Doji Candles – common, long-legged, dragonfly and gravestone

If you were to ask me which of all the candlesticks is the most important to recognize and study, I would answer unhesitatingly — the doji. Whatever timescales your are using, or whichever markets you are trading, the doji candle will appear day in, day out and week in, week out, providing us as traders with an endless stream of signals to use in our trading. Fail to recognize the doji’s implications and you run the risk of buying at the top or staying far too late in a trade and leaving substantial profits on the table. The simplicity of the doji belies its power, and the simple explanation is that the opening and closing price are the same or very close – in other words three is virtually no body whatsoever with the candle, but with shadows top and bottom.

In general there are four main types of dojis — common, long-legged, dragonfly and gravestone, but all have one thing in common in that prices opened and closed at the same level. If prices close very close to the same level (so that no real body is visible), then that candle is read as a doji. In simple terms the doji candle is telling us that the bulls and the bears have battled during the period but that neither has won, and indecision has now entered the market with no clear direction.

This in a nutshell is the power of the doji candle – it is telling us that the trend is stalling, and that this may be the first signal that a reversal is about to occur. In the case of an uptrend, the bulls have by definition won previous battles since prices have moved higher. Now, the outcome of the latest skirmish is in doubt and the move may be coming to an end. Similarly, after a long downtrend, the opposite is true. The bears have been victorious in previous battles, pushing prices lower, but the bulls have now entered the market in force and pushed prices back up to close near the open. All of this price action is reflected in the simple doji candle, and is the first sign that the move may be coming to an end.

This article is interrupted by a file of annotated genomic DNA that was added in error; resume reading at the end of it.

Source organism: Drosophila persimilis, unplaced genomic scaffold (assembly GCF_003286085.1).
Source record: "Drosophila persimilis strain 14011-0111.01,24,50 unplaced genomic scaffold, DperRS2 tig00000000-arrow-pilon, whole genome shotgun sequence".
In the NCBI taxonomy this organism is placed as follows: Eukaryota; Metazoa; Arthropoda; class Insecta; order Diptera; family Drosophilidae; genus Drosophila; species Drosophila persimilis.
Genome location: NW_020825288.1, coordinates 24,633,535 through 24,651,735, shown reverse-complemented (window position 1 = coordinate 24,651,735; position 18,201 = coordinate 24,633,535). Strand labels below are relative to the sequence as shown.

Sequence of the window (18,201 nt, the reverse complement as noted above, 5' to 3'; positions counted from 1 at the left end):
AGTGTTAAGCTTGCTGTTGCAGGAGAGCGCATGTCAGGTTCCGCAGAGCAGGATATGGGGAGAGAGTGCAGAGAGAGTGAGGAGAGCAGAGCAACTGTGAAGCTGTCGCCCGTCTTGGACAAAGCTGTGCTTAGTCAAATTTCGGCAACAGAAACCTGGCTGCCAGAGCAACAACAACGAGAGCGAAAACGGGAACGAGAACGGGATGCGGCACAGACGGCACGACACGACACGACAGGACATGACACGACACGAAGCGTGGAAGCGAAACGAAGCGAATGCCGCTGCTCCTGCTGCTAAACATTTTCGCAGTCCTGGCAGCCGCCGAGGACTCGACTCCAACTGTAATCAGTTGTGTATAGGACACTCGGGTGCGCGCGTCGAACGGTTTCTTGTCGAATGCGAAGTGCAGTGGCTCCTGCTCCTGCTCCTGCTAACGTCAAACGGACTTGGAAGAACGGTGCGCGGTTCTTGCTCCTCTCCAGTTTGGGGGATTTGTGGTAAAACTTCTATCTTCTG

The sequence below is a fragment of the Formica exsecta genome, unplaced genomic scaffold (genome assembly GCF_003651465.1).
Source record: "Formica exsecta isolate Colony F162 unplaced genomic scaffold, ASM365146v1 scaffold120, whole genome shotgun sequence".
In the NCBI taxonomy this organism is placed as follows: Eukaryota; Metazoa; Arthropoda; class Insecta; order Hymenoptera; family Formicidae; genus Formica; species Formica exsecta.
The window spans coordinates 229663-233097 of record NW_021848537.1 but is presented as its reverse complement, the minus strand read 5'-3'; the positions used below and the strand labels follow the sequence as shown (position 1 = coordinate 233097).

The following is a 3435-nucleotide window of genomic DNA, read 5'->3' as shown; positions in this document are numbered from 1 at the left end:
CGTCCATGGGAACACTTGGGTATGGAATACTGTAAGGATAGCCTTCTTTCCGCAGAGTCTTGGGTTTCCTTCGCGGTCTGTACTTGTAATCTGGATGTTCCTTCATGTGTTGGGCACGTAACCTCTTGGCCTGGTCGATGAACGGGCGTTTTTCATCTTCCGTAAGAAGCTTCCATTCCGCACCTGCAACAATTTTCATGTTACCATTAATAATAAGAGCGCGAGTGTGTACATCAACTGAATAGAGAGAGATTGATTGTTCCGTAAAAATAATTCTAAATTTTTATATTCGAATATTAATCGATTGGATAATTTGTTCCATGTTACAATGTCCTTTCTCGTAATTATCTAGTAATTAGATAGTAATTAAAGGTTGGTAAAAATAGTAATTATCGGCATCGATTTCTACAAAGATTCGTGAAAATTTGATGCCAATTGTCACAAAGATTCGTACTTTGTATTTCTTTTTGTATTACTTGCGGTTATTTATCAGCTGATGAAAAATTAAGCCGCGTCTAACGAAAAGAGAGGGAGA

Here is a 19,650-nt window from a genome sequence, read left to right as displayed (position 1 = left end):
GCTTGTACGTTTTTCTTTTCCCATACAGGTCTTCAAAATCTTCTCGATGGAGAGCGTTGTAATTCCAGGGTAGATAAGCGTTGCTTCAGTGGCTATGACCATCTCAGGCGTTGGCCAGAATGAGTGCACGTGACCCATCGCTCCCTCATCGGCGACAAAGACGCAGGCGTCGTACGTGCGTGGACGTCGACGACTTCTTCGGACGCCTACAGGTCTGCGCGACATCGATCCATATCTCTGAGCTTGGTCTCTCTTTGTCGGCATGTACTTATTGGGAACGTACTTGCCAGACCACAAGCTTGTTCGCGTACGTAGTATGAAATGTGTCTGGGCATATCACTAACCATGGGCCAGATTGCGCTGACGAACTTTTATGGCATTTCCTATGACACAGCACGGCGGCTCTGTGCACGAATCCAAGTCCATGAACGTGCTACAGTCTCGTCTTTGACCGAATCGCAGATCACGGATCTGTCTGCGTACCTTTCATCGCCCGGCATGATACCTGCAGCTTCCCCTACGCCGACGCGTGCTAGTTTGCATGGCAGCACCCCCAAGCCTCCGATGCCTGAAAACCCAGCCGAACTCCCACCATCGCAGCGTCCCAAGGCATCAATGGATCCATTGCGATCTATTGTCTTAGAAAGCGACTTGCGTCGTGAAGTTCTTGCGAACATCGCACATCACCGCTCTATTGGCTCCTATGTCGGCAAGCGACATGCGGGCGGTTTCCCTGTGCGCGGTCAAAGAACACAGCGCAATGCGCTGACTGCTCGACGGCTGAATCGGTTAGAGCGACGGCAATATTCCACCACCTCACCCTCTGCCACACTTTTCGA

Now it is important to realise that the candles that go before are just as important as the doji signal itself. By this I mean that is prices are ranging sideways or consolidating then the doji has less or little relevance. However if we see a doji candle appear after a long rally or a steep decline, then this carries considerable weight, as the preceding trend has been a strong rally, or a steep fall. This is where the power of the doji comes into its own – at the top or bottom of a strong move which can be the first signal ina trend reversal – so pay attention! I will be showing you examples as I find them in a variety of markets and charts over the next few months which I hope will build into a library for you of real trading signals in real markets.

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